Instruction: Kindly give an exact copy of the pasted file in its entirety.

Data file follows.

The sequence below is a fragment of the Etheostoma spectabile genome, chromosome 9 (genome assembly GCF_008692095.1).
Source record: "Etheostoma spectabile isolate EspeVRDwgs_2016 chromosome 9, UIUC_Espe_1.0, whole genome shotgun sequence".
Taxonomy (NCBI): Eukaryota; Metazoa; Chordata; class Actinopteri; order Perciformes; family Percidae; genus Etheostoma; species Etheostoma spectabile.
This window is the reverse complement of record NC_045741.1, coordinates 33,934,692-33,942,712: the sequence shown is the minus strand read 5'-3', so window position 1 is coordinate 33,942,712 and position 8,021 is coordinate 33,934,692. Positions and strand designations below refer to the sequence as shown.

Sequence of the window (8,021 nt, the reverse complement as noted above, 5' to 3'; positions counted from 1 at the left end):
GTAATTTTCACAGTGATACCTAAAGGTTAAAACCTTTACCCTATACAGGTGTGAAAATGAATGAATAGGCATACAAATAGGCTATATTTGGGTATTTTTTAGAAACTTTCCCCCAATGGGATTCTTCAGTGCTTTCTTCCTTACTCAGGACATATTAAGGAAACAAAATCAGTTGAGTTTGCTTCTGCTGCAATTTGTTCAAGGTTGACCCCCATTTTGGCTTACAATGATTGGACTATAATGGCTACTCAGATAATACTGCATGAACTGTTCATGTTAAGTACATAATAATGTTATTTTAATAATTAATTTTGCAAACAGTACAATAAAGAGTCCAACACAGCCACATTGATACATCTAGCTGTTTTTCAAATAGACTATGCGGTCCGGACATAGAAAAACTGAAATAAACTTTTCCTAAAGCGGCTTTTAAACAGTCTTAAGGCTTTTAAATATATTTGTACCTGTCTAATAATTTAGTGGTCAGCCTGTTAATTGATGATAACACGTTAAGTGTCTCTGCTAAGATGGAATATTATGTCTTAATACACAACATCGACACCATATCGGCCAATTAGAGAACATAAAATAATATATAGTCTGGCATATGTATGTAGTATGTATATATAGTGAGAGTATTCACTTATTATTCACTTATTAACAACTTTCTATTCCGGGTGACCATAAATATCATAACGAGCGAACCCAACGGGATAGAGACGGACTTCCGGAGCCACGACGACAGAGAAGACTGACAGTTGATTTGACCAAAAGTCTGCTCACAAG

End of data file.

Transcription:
The sequence below is a fragment of the Etheostoma spectabile genome, chromosome 9 (genome assembly GCF_008692095.1).
Source record: "Etheostoma spectabile isolate EspeVRDwgs_2016 chromosome 9, UIUC_Espe_1.0, whole genome shotgun sequence".
Taxonomy (NCBI): Eukaryota; Metazoa; Chordata; class Actinopteri; order Perciformes; family Percidae; genus Etheostoma; species Etheostoma spectabile.
This window is the reverse complement of record NC_045741.1, coordinates 33,934,692-33,942,712: the sequence shown is the minus strand read 5'-3', so window position 1 is coordinate 33,942,712 and position 8,021 is coordinate 33,934,692. Positions and strand designations below refer to the sequence as shown.

Sequence of the window (8,021 nt, the reverse complement as noted above, 5' to 3'; positions counted from 1 at the left end):
GTAATTTTCACAGTGATACCTAAAGGTTAAAACCTTTACCCTATACAGGTGTGAAAATGAATGAATAGGCATACAAATAGGCTATATTTGGGTATTTTTTAGAAACTTTCCCCCAATGGGATTCTTCAGTGCTTTCTTCCTTACTCAGGACATATTAAGGAAACAAAATCAGTTGAGTTTGCTTCTGCTGCAATTTGTTCAAGGTTGACCCCCATTTTGGCTTACAATGATTGGACTATAATGGCTACTCAGATAATACTGCATGAACTGTTCATGTTAAGTACATAATAATGTTATTTTAATAATTAATTTTGCAAACAGTACAATAAAGAGTCCAACACAGCCACATTGATACATCTAGCTGTTTTTCAAATAGACTATGCGGTCCGGACATAGAAAAACTGAAATAAACTTTTCCTAAAGCGGCTTTTAAACAGTCTTAAGGCTTTTAAATATATTTGTACCTGTCTAATAATTTAGTGGTCAGCCTGTTAATTGATGATAACACGTTAAGTGTCTCTGCTAAGATGGAATATTATGTCTTAATACACAACATCGACACCATATCGGCCAATTAGAGAACATAAAATAATATATAGTCTGGCATATGTATGTAGTATGTATATATAGTGAGAGTATTCACTTATTATTCACTTATTAACAACTTTCTATTCCGGGTGACCATAAATATCATAACGAGCGAACCCAACGGGATAGAGACGGACTTCCGGAGCCACGACGACAGAGAAGACTGACAGTTGATTTGACCAAAAGTCTGCTCACAAG